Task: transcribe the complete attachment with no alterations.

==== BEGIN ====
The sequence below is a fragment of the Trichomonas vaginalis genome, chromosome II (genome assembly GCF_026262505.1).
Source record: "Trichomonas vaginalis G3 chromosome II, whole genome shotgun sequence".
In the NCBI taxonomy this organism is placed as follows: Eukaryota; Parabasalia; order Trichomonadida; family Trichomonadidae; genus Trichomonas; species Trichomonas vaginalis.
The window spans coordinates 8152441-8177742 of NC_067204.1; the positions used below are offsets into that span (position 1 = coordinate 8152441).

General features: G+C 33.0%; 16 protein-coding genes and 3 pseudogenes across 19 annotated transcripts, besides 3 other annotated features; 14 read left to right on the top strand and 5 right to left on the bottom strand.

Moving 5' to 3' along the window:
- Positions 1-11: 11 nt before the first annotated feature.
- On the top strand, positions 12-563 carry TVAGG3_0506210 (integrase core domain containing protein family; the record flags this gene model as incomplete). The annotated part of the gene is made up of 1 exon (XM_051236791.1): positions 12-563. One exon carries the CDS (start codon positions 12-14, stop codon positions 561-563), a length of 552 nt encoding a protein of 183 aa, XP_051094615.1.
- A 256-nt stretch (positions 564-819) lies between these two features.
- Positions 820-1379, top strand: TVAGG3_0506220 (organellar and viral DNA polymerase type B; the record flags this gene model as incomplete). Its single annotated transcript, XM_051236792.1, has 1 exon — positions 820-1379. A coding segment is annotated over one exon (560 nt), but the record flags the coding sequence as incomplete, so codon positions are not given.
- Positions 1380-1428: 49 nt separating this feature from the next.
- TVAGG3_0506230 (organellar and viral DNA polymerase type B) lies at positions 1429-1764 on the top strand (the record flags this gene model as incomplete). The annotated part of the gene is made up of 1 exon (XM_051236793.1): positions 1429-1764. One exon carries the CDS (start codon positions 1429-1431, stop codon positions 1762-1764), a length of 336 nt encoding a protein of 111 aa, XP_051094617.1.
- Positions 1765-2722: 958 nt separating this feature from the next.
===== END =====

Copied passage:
The sequence below is a fragment of the Trichomonas vaginalis genome, chromosome II (genome assembly GCF_026262505.1).
Source record: "Trichomonas vaginalis G3 chromosome II, whole genome shotgun sequence".
In the NCBI taxonomy this organism is placed as follows: Eukaryota; Parabasalia; order Trichomonadida; family Trichomonadidae; genus Trichomonas; species Trichomonas vaginalis.
The window spans coordinates 8152441-8177742 of NC_067204.1; the positions used below are offsets into that span (position 1 = coordinate 8152441).

General features: G+C 33.0%; 16 protein-coding genes and 3 pseudogenes across 19 annotated transcripts, besides 3 other annotated features; 14 read left to right on the top strand and 5 right to left on the bottom strand.

Moving 5' to 3' along the window:
- Positions 1-11: 11 nt before the first annotated feature.
- On the top strand, positions 12-563 carry TVAGG3_0506210 (integrase core domain containing protein family; the record flags this gene model as incomplete). The annotated part of the gene is made up of 1 exon (XM_051236791.1): positions 12-563. One exon carries the CDS (start codon positions 12-14, stop codon positions 561-563), a length of 552 nt encoding a protein of 183 aa, XP_051094615.1.
- A 256-nt stretch (positions 564-819) lies between these two features.
- Positions 820-1379, top strand: TVAGG3_0506220 (organellar and viral DNA polymerase type B; the record flags this gene model as incomplete). Its single annotated transcript, XM_051236792.1, has 1 exon — positions 820-1379. A coding segment is annotated over one exon (560 nt), but the record flags the coding sequence as incomplete, so codon positions are not given.
- Positions 1380-1428: 49 nt separating this feature from the next.
- TVAGG3_0506230 (organellar and viral DNA polymerase type B) lies at positions 1429-1764 on the top strand (the record flags this gene model as incomplete). The annotated part of the gene is made up of 1 exon (XM_051236793.1): positions 1429-1764. One exon carries the CDS (start codon positions 1429-1431, stop codon positions 1762-1764), a length of 336 nt encoding a protein of 111 aa, XP_051094617.1.
- Positions 1765-2722: 958 nt separating this feature from the next.